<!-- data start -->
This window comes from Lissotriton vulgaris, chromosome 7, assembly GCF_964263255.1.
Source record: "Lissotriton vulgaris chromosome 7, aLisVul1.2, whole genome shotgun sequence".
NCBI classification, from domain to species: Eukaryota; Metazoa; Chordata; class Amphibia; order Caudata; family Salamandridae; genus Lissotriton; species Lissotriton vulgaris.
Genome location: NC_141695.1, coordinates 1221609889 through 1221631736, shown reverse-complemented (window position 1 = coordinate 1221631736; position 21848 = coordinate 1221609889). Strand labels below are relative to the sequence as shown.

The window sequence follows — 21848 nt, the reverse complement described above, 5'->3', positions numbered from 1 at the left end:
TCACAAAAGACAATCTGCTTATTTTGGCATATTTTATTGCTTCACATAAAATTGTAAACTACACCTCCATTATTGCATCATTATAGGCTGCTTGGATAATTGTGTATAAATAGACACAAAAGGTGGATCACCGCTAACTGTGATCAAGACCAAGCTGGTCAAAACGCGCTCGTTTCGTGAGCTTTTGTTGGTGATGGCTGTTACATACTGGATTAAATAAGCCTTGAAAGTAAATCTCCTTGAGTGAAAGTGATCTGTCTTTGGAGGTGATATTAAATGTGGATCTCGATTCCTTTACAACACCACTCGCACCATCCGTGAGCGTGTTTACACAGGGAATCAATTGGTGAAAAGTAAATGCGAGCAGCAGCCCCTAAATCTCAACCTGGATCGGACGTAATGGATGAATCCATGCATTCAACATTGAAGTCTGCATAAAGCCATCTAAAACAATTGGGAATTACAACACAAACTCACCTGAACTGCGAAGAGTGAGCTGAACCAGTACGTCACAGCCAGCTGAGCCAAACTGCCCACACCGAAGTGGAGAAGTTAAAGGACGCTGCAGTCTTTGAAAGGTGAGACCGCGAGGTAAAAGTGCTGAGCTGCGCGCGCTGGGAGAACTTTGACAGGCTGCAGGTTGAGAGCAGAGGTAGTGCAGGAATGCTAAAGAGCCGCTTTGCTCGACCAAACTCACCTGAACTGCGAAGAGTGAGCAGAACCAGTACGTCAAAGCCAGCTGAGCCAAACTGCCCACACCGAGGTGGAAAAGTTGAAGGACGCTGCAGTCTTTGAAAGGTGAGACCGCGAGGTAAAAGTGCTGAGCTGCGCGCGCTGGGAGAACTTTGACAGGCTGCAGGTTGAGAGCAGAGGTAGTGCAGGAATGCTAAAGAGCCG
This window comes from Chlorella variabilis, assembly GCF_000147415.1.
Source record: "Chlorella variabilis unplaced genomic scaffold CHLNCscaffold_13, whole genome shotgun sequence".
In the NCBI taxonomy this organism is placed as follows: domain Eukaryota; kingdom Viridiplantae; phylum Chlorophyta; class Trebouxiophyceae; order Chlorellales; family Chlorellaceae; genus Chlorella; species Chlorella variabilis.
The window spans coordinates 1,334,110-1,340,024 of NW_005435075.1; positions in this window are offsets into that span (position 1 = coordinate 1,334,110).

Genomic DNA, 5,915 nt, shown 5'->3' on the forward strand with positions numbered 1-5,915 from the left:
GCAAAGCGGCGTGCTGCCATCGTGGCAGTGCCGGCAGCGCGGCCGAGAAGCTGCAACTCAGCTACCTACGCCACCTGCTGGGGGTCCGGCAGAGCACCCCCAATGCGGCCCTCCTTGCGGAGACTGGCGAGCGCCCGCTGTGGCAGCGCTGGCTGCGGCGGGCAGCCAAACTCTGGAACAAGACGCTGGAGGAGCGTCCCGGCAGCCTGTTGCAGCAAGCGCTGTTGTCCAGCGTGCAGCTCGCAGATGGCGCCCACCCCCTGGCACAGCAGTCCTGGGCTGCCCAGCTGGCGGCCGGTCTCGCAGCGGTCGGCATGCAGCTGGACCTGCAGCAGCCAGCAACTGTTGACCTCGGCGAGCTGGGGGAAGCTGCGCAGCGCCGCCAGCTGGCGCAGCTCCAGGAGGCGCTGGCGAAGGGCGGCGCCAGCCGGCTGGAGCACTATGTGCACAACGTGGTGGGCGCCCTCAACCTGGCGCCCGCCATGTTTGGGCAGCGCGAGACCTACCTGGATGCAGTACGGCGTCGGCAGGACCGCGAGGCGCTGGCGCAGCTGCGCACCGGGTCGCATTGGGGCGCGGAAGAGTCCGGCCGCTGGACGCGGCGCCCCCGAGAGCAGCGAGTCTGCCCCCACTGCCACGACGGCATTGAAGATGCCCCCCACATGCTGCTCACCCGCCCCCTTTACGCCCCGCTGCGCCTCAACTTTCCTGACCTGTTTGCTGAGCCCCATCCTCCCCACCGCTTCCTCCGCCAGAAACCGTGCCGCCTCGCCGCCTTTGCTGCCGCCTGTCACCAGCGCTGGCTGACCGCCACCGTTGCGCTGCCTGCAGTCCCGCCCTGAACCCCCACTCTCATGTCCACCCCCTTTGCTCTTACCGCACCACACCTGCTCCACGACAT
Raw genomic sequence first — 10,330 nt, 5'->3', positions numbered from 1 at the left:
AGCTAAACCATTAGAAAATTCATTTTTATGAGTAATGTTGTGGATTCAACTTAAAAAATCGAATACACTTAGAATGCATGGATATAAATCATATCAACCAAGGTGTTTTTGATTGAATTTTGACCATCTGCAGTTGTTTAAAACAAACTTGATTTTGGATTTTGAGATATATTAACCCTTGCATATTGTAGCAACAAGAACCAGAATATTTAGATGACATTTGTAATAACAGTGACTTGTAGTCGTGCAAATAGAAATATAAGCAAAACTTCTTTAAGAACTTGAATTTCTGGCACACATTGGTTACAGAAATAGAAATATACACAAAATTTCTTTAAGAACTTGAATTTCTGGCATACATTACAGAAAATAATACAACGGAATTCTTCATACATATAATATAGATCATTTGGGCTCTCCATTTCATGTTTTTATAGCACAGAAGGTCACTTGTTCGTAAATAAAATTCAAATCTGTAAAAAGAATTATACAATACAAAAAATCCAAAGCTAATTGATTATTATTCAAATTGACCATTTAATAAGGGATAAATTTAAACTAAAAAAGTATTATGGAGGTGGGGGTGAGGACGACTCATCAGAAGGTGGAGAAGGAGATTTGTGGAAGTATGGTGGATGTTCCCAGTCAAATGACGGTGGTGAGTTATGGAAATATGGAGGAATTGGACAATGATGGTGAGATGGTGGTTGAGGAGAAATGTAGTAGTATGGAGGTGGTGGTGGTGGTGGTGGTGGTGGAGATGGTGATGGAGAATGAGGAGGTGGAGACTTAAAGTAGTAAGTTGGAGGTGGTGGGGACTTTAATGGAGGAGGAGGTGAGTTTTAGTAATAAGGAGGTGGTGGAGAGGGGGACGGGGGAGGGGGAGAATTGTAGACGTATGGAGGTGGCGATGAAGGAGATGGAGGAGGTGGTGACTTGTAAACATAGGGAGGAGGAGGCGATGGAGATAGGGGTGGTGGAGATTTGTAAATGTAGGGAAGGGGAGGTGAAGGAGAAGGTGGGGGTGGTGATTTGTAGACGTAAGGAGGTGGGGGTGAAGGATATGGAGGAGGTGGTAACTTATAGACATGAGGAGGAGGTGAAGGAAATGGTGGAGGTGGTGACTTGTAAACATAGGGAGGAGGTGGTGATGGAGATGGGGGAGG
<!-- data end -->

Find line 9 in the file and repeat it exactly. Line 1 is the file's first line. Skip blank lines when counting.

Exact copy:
In the NCBI taxonomy this organism is placed as follows: domain Eukaryota; kingdom Viridiplantae; phylum Chlorophyta; class Trebouxiophyceae; order Chlorellales; family Chlorellaceae; genus Chlorella; species Chlorella variabilis.